"Our sales are growing 15 to 19 percent this year," he says. "That's what we're doing all the time." Steenbergen compares his strategy for acquiring new technology to that of buying a new car -- you don't want to buy that first model, no matter how exciting it appears.
Instead, Steenbergen buys the third model, knowing that the bugs have been worked out. That allows him to improve his price points, as well. But that's not to say Print Communications lags behind when it comes to technology. Says Steenbergen, "We were the second printer in the area to put [a digital image press] in."
And then there's his strategy for financing.
Over the past 14 years, Steenbergen has tried to minimize his financing of equipment, preferring to pay cash. This is in stark contrast to many competitors, who found themselves overextended financially in the late '90s when companies that had previously published all of their corporate materials using outside printers starting putting them on the Web instead.
Sales in the printing industry slowed, and additional financing became tougher to come by because banks began looking differently at the industry. Explains Steenbergen, "Today, banks look at the management and how it is performing, how the company is performing, more than the equipment."
So to stay ahead of both his competition and the technology curve, Steenbergen is determined to leverage technology to provide more services to his customers. His goal is to reach "partner" status with each customer and understand his or her needs before they arise.
"The industry is changing," he says. "With technology, we can teach you what you need to be No. 1."
Smart Business spoke with Steenbergen about how he's integrated technology, and its impact on the printing industry.
How have you kept up with technology changes and leveraged new innovations?
You just keep buying new equipment. It's an ongoing thing because technology changes so fast. In the printing industry, you have two basic types of equipment - a web printer and a sheet-fed printer. Web printing technology hasn't changed as much, mainly because there are more clients needing brochures than 250,000 magazines.
Changes in front-end technology -- from completion of the design to plate -- have been there for five years. It's no different from buying the first model of a car. You may have liked it, but the next year it went away or the front end was improved.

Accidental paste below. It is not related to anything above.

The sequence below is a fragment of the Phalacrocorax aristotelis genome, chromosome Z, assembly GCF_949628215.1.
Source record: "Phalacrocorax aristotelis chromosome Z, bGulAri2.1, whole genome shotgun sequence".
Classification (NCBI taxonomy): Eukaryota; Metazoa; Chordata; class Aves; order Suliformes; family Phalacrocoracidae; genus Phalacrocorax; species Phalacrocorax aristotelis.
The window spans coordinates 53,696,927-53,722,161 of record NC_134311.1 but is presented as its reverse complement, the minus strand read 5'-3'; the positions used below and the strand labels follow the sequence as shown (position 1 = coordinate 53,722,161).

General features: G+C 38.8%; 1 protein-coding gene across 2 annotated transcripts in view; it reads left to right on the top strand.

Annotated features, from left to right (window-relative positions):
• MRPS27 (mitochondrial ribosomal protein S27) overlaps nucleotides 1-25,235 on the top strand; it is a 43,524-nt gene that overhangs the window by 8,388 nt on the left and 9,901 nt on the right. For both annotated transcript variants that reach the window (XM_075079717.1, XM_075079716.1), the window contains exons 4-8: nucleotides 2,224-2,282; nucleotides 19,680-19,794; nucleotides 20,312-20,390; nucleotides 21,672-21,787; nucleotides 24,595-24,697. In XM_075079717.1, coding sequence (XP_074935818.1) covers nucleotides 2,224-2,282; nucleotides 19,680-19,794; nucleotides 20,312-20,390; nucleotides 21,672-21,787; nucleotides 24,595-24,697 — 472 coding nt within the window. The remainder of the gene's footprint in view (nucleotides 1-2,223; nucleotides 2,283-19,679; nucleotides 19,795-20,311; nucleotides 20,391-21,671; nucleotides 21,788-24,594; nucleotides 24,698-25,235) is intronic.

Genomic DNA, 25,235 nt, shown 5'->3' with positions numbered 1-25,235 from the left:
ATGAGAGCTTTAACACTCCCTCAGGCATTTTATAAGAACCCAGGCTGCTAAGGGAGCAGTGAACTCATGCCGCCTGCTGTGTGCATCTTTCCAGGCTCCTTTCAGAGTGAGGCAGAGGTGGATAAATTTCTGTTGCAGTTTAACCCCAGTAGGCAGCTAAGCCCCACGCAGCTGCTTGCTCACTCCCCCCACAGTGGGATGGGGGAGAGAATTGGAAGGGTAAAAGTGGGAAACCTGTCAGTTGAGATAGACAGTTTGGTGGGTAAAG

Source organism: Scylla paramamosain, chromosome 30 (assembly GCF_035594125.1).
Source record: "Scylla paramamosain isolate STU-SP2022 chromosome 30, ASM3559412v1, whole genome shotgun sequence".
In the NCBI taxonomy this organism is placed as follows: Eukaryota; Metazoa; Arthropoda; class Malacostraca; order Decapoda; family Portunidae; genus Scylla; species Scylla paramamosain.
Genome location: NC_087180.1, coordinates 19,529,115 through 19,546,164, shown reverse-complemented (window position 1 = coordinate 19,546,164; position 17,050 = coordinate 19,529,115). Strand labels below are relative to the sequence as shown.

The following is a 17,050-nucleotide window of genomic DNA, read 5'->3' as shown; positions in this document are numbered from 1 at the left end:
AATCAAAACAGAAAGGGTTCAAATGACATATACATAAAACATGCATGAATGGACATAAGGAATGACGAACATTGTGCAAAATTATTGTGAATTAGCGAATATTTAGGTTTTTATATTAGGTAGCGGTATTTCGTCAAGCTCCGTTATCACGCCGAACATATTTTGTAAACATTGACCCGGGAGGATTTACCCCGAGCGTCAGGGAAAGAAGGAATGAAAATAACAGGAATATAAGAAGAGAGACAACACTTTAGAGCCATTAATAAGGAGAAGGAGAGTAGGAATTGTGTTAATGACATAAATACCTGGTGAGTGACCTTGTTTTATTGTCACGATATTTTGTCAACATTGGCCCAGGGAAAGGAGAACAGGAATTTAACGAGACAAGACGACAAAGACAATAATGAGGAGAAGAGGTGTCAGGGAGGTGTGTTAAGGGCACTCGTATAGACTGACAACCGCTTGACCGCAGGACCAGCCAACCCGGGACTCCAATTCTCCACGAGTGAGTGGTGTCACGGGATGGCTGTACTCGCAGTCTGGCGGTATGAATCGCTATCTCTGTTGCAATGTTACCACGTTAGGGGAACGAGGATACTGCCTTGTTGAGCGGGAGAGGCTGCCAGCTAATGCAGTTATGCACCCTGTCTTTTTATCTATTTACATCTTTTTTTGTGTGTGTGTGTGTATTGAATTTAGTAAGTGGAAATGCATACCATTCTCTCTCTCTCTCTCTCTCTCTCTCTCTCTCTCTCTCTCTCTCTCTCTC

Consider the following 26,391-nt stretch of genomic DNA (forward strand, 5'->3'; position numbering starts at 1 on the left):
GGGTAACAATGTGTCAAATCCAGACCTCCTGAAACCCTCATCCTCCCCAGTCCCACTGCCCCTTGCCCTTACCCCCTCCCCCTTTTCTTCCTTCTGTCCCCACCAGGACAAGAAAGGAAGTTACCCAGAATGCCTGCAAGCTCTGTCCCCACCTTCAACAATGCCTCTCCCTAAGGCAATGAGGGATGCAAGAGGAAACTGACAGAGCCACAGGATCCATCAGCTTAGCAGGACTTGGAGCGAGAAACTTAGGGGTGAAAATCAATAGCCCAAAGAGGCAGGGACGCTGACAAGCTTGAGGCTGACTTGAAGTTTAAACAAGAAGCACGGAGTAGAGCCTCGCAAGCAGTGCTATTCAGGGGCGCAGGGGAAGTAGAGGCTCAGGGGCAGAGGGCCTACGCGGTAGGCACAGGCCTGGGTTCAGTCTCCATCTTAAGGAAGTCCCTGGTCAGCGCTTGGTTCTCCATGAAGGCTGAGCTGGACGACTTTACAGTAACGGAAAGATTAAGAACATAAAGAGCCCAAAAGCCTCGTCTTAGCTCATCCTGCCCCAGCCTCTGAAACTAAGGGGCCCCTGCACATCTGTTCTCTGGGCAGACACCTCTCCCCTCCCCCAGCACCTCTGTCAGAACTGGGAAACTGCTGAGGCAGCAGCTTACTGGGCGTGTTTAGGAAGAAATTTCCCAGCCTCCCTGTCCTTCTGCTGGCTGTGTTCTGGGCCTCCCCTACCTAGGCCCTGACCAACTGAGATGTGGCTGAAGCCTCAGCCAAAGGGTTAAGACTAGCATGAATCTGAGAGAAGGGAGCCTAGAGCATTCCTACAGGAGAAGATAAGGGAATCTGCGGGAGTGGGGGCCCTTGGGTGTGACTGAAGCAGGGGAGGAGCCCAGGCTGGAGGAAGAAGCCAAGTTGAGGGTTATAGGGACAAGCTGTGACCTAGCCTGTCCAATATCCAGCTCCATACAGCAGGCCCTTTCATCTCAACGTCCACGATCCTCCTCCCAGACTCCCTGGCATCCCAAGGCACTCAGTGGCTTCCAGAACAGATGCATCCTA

When Texas Instruments introduced the first calculator, it cost $500. It was the same one that, two years later, if you opened a checking account at a bank, you got for free. Now, there is no net equity in the equipment.
It used to be you bought a web press and it would last 30 years. Typically, you financed the equipment for seven years. Now, however, after five years, you can end up upside down [owe more than it is worth] on a piece of equipment.
Banks are looking at the industry and questioning whether it is a good place to put money. They're no longer looking at the equipment itself as security. It's similar to what happened in the '80s, when farmers needed to buy new equipment. The feds said, 'Wait a minute, we have loaned them too much money. What are that combine and that land worth?' So the feds didn't guarantee the loans. It didn't make sense, and it shut a lot of farmers down.
A lot of printers were buying $3 million sheet-fed presses and chasing the same work. The sheet-fed printer is a high-end press, and a lot of the work was annual reports. That kind of work is gone.
It dried up as businesses consolidated and when companies began launching Web sites. Why spend the money when you can post the information on a Web site?
How much did the rise of the Internet affect your business?
I wasn't printing a lot of anything that got hit by the Internet. Because of our customer mix, when one segment was down, another was booming. The Internet eventually affected the number of pieces we print.
For example, we printed a lot of advertising fliers that are inserted in the newspaper.
Our clients decided that what they needed to do was to send out something that would get customers in the store. Instead of 16 pages of advertising, they now print four pages to tantalize the customer.
We do the majority of our printing for the retail segment. We do finance some of our equipment, if it is a major piece, or we use cash. The press we just put in was vendor-financed -- the vendor knows he is selling more than equipment; he is also selling consumables for the press. He is selling us plates, and the company's money comes from the plates.